Public seminar: Tailored integrated solutions for Khalifa’s Ground Water Problem
17 Dec, 2016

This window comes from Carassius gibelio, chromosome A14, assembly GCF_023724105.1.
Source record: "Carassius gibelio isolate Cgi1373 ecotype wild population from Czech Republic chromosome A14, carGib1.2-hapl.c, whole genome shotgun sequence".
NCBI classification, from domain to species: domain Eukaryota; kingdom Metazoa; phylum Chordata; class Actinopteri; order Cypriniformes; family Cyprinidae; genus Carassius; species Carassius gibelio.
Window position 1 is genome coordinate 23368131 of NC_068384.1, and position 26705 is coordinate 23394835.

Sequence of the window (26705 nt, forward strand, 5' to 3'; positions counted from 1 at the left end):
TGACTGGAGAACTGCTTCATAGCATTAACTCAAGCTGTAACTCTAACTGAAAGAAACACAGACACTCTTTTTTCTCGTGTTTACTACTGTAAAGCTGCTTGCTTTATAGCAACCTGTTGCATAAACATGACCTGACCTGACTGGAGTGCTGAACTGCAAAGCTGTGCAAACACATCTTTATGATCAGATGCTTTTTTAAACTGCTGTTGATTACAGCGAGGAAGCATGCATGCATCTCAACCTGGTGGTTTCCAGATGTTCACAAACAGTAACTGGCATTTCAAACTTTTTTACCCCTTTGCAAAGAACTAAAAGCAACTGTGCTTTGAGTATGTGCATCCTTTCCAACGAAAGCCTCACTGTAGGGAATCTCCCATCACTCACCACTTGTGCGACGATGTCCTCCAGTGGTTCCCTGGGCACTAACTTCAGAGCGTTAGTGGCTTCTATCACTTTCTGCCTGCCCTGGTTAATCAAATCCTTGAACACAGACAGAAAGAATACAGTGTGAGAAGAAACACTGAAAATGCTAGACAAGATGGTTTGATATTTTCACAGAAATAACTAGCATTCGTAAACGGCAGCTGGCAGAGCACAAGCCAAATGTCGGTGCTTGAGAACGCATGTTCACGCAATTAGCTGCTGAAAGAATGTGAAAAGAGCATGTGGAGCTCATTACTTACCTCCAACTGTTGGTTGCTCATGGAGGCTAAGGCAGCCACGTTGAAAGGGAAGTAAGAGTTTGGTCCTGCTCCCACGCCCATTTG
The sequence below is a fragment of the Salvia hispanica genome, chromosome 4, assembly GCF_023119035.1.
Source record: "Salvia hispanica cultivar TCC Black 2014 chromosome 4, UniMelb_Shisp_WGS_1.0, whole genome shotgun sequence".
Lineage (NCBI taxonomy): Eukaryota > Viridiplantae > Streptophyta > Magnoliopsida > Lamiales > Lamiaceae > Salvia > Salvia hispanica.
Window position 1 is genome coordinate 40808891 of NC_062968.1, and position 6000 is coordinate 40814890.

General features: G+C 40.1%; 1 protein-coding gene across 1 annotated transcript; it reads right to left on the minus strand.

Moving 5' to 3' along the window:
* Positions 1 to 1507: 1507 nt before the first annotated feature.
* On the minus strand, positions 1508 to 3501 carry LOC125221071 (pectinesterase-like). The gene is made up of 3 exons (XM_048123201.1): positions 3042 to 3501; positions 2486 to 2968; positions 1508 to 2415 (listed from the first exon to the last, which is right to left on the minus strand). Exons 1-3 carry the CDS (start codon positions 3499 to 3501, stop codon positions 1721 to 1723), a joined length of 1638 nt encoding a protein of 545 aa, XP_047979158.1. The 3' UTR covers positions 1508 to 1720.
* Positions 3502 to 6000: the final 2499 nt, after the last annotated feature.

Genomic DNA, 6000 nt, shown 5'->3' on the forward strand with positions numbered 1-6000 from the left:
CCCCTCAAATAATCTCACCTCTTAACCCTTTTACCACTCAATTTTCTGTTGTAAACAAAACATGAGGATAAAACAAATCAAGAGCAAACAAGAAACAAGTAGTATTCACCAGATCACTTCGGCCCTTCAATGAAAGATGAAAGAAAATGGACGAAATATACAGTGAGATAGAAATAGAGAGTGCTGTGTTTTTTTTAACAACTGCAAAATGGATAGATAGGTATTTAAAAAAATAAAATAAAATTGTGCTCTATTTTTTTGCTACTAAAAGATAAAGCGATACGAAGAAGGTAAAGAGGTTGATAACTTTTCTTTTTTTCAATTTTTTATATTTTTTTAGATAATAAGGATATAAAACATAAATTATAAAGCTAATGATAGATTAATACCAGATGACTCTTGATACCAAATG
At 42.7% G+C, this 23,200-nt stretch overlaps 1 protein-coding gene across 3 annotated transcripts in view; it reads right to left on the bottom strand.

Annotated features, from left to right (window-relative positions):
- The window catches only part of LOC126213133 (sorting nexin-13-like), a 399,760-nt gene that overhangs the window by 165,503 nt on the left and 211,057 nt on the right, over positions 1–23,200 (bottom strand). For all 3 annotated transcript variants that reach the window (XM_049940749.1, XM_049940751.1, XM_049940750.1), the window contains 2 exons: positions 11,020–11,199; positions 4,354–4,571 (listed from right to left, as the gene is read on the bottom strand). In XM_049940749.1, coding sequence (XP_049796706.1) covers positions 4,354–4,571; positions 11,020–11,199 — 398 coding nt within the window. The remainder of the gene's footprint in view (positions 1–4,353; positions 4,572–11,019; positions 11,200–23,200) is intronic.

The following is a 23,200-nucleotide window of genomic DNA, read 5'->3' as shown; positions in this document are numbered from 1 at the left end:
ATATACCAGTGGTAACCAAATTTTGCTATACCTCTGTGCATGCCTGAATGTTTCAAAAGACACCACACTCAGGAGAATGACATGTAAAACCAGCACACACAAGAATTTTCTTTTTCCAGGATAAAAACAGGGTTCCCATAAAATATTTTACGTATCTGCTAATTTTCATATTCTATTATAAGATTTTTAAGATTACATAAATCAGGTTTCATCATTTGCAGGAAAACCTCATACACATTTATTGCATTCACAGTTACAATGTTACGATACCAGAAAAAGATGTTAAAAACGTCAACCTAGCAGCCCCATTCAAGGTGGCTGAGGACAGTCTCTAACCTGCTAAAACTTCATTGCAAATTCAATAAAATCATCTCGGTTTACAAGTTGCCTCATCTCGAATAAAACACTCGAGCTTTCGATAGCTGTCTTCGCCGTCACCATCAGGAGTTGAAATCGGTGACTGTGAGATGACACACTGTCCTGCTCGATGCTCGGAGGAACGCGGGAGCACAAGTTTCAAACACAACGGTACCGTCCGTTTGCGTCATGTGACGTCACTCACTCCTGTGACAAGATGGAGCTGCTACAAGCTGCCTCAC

As part of Athar Lina Ground Water Project, the seminar focuses on integrated solutions to the problem of ground water on the urban level, including methods for dewatering, treatment and reusing water in line with the social and economic specificity of the district of al-Khalifa in Historic Cairo. Seminar discussants: Brook Muller is Professor of Architecture, Core Faculty member in Environmental Studies, and Director of theGraduate Certificate Program in Ecological Design at the University of Oregon. Brook’s research addresses ecologically responsive, systems oriented design, with an emphasis on synergies between sustainable architectures and climate adaptive urban landscapes. From 1993-1996, Brook worked with Behnisch Architects in Stuttgart, Germany, serving as co-project leader on the IBN Institute for Nature Research, a European Union pilot project for human and environmentally friendly building. In 2009, Brook was awarded the Campus Compact Award for Civic Engagement in Sustainability. Brook is the author of Ecology and the Architectural Imagination (Routledge 2014). He also served as Interim Dean of University of Oregon’s School of Architecture and Allied Arts from 2014-2016. Joshua F. Cerra is an Assistant Professor and Director of Undergraduate Studies at Cornell University Department of Landscape Architecture in Ithaca, New York. Prior to joining Cornell, Cerra practiced as a designer and an ecologist on projects in the Pacific Northwest and China. His academic and professional work addresses relationships between urban ecosystems, communities and site development processes, and their implications for urban ecological design and climate adaptation. He was the recipient of the Cornell CALS Young Faculty Teaching Excellence Award in 2014 and the CELA Excellence in Design Studio Teaching Junior Level Award in 2015. May al-Ibrashy is founder and chair of the Built Environment Collective and director of Megawra, She is coordinator of Athar Lina, a participatory initiative integrating conservation and community development based in Historic Cairo. In addition to her practical work as an architect with close to 25 years of experience in architectural conservation and documentation, she is adjunct lecturer of architecture at the American University in Cairo. She holds a BSc in architecture from Ain Shams University and a PhD and MA in art, architecture and archaeology from the School of Oriental and African Studies, the University of London. Mohammed Essawy is an engineer consultant, and holds a bachelor's degree in civil engineering from Alexandria University and an MA and PhD in Civil Engineering from Cairo University. With extensive experience in the restoration of archaeological and historical facilities, and business development, modernization, construction studies of the various facilities, a study of tenders and feasibility of projects. He also has experience in residential construction, administrative and commercial projects. He participated in a wide range of specialized expertise in the field of scientific seminars as a participant and lecturer with organizations such as UNICEF and the Goethe Institute, and worked on many of the research on soil and foundations. Kareem Ibrahim is a consultant in urban development and co-founder of “Takween Integrated Community Development." He has worked on a range of issues, including sustainable architecture, participatory planning, affordable housing, public infrastructure, and urban revitalization across Egypt with a number of local and international organizations. He is one of the founders of "Tadamun" initiative. He is an architect and planner engineer graduated from Cairo University in 1995. In 1997 he worked on the United Nations Development Programme project for the rehabilitation of historic Cairo. He also worked at the Aga Khan Cultural Services - Egypt between 1997 and 2010 in the position of the built environment coordinator for the revitalization project Darb al-Ahmar district, which is one of the most ambitious programs in Cairo urban revitalization. Mohammad Reda Haggagis a Professor at the Faculty of Urban and Regional Planning, Cairo University, environmental planning and infrastructure department. His experience was obtained in Egypt, Canada, USA, and Saudi Arabia as well as familiarity of other countries of the third world. He worked extensively with local communities, NGOs, as well as with policy and decision makers. He also was one of the leaders of the work on the Information Map of Egypt and the Integrated Rural Development Program, the reform and restructuring of the Egyptian water and sanitation sector, and the development of the National Environmental Plan. He has worked with the water resources agencies and is very familiar with its technical, research, social, and economic aspects and impacts. Ashraf Abdel Hamid Khadr teacher environmental planning and infrastructure in the Faculty of Urban and Regional Planning - Cairo University. He holds a bachelor's degree in civil engineering - Faculty of Engineering, Alexandria University and a Master of Civil Engineering - Public works - Faculty of Engineering, Cairo University and a PhD in Engineering from the Military University, Munich, Germany. He has worked as an expert in water, sanitation and disposal of solid waste in many projects such as the planning of industrial area at Northern Kom Oshim- Fayoum Governorate and planning investment zone of al-Wahat al-Bahariyya Road, Giza Governorate and other projects. He is a consultant in the project of environmental sanitation in Upper Egypt in cooperation with Save the Children, UNICEF and USAID. Ahmed Ebeid is a research scientist at the Magdi Yacoub Heart Foundation in Aswan, focusing on z in developing countries. This seminar will be held in the framework of the conservation school concerned with salt and ground water damage on historic buildings in historic districts by the Athar Lina Initiative – Megawra Built Environment and funded by the American Research Center in Egypt, with additional funding from the American Embassy under the supervision of the Ministry of Antiquities. In partnership with the Universities of Oregon and Cornell and in collaboration with Cairo Governorate, TU Delft and Takween for Integrated Community Development. The school explores the following themes: 1. Principles and theories of conservation, methodologies of inspection of historic sites, conditional survey and damage documentation 2. Groundwater, subsurface water and salt damage – damage observation, analysis and diagnosis. 3. Groundwater and salts problems treatment, which includes: a. on the material conservation level: treatment of architectural and decorative elements. b. on the architectural level: ventilation and insulation and desalting. c. on the urban level: dewatering and infrastructure repair. d. integrated solutions for water extraction, treatment and reuse *Athar Lina Groundwater Research Project organised by Athar Lina Initiative (Megawra-Built Environment Collective) in partnership with the Ministry of Antiquities and in collaboration with Cairo Governorate, the University of Oregon, the University of Cornell and Takween. Funded by the American Research Centre in Egypt with additional funding from the US Embassy, Cairo. *The seminar will be in Arabic. *Location: Megawra al-Khalifa (Khalifa community center) A Google map showing the directions to Megawra al-Khalifa: